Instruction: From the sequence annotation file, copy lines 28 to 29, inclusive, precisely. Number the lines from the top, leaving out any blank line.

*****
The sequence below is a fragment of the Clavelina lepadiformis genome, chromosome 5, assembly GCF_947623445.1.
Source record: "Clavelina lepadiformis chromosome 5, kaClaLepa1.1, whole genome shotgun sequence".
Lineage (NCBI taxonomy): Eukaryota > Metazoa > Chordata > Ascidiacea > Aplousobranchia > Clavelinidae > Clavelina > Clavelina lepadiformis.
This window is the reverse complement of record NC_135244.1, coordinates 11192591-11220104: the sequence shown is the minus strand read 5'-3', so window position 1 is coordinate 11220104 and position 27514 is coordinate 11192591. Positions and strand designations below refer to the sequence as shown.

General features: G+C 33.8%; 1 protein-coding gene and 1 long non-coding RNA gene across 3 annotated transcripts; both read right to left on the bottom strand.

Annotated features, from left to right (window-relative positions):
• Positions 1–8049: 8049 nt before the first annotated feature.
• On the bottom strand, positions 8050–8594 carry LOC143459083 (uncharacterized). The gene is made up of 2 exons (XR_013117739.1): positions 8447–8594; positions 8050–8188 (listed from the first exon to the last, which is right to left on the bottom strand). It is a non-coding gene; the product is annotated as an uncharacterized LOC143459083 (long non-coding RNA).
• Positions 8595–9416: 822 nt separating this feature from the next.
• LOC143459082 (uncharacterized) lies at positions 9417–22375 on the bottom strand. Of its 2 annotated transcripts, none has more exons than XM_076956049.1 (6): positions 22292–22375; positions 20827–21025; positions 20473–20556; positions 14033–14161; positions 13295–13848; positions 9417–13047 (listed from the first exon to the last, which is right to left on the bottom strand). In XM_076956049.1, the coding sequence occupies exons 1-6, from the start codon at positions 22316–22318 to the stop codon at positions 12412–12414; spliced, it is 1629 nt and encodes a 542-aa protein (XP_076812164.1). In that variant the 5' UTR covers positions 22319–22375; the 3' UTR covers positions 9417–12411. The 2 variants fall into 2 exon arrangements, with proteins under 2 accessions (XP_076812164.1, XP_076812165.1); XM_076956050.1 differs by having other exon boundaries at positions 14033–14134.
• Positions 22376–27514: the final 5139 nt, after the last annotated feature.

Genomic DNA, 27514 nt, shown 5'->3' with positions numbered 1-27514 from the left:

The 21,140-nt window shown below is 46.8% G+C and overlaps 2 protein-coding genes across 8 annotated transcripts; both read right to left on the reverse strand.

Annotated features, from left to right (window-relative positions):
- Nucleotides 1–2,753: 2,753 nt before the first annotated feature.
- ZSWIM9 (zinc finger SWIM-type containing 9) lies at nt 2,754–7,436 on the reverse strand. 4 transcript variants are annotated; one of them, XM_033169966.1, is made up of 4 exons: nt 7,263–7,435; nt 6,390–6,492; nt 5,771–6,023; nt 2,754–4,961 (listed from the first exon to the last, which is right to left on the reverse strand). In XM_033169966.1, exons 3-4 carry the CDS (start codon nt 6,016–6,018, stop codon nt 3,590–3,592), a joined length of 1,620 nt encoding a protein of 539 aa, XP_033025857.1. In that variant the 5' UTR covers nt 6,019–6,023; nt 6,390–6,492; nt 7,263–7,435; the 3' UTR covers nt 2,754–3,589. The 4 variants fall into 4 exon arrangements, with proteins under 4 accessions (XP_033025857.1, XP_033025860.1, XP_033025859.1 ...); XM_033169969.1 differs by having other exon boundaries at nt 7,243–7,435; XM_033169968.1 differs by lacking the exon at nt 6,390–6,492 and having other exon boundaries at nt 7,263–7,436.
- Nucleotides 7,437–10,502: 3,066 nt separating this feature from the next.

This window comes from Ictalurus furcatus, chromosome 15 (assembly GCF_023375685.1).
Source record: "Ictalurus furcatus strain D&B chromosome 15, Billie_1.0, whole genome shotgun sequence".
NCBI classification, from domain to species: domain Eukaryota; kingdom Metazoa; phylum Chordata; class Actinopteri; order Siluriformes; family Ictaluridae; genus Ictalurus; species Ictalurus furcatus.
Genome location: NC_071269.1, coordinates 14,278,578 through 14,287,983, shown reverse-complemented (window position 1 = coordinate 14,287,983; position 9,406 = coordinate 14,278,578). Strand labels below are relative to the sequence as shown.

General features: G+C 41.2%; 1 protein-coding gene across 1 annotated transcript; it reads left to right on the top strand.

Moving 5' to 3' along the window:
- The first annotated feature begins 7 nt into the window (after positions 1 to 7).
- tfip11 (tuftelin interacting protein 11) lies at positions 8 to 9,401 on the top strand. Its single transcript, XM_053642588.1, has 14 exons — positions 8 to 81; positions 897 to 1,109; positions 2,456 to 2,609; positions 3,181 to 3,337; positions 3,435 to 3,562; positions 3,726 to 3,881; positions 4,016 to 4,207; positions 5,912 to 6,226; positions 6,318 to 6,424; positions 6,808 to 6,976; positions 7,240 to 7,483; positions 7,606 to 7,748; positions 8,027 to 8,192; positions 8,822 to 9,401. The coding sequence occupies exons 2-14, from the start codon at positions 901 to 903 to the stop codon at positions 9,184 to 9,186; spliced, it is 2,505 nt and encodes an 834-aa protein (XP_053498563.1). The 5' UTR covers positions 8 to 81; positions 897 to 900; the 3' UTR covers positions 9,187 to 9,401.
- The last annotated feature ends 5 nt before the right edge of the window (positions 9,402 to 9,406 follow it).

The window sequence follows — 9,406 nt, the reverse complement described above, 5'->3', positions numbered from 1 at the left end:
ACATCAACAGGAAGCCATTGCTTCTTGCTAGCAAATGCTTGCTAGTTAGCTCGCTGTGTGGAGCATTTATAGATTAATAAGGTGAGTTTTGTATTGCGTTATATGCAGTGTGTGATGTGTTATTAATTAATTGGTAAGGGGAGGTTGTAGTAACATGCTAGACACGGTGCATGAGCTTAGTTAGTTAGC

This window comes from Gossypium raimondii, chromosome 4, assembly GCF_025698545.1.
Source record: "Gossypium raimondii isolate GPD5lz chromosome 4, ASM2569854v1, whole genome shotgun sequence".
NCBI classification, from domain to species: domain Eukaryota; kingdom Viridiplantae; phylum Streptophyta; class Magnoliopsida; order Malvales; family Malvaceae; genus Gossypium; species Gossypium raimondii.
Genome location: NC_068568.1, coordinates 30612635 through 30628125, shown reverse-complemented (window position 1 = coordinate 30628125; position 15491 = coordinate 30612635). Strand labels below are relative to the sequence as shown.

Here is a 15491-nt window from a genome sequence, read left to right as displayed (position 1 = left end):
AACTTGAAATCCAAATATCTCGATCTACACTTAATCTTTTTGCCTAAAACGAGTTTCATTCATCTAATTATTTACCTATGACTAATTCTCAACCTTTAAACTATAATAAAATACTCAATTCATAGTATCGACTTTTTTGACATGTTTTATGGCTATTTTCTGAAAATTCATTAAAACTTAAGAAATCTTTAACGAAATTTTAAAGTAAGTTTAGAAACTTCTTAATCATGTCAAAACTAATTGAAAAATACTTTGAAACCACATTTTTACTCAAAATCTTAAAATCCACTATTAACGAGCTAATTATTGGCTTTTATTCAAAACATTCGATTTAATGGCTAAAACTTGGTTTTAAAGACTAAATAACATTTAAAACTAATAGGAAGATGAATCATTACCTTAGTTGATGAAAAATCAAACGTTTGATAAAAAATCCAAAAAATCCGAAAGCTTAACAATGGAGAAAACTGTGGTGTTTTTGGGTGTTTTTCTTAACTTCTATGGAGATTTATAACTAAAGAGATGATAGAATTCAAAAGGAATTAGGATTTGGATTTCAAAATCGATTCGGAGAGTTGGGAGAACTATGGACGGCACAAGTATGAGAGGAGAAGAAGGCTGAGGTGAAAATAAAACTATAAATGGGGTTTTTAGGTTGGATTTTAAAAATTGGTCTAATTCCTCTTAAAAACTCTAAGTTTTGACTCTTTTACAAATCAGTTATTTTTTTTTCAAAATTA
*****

ACATCAACAGGAAGCCATTGCTTCTTGCTAGCAAATGCTTGCTAGTTAGCTCGCTGTGTGGAGCATTTATAGATTAATAAGGTGAGTTTTGTATTGCGTTATATGCAGTGTGTGATGTGTTATTAATTAATTGGTAAGGGGAGGTTGTAGTAACATGCTAGACACGGTGCATGAGCTTAGTTAGTTAGC

This window comes from Gossypium raimondii, chromosome 4, assembly GCF_025698545.1.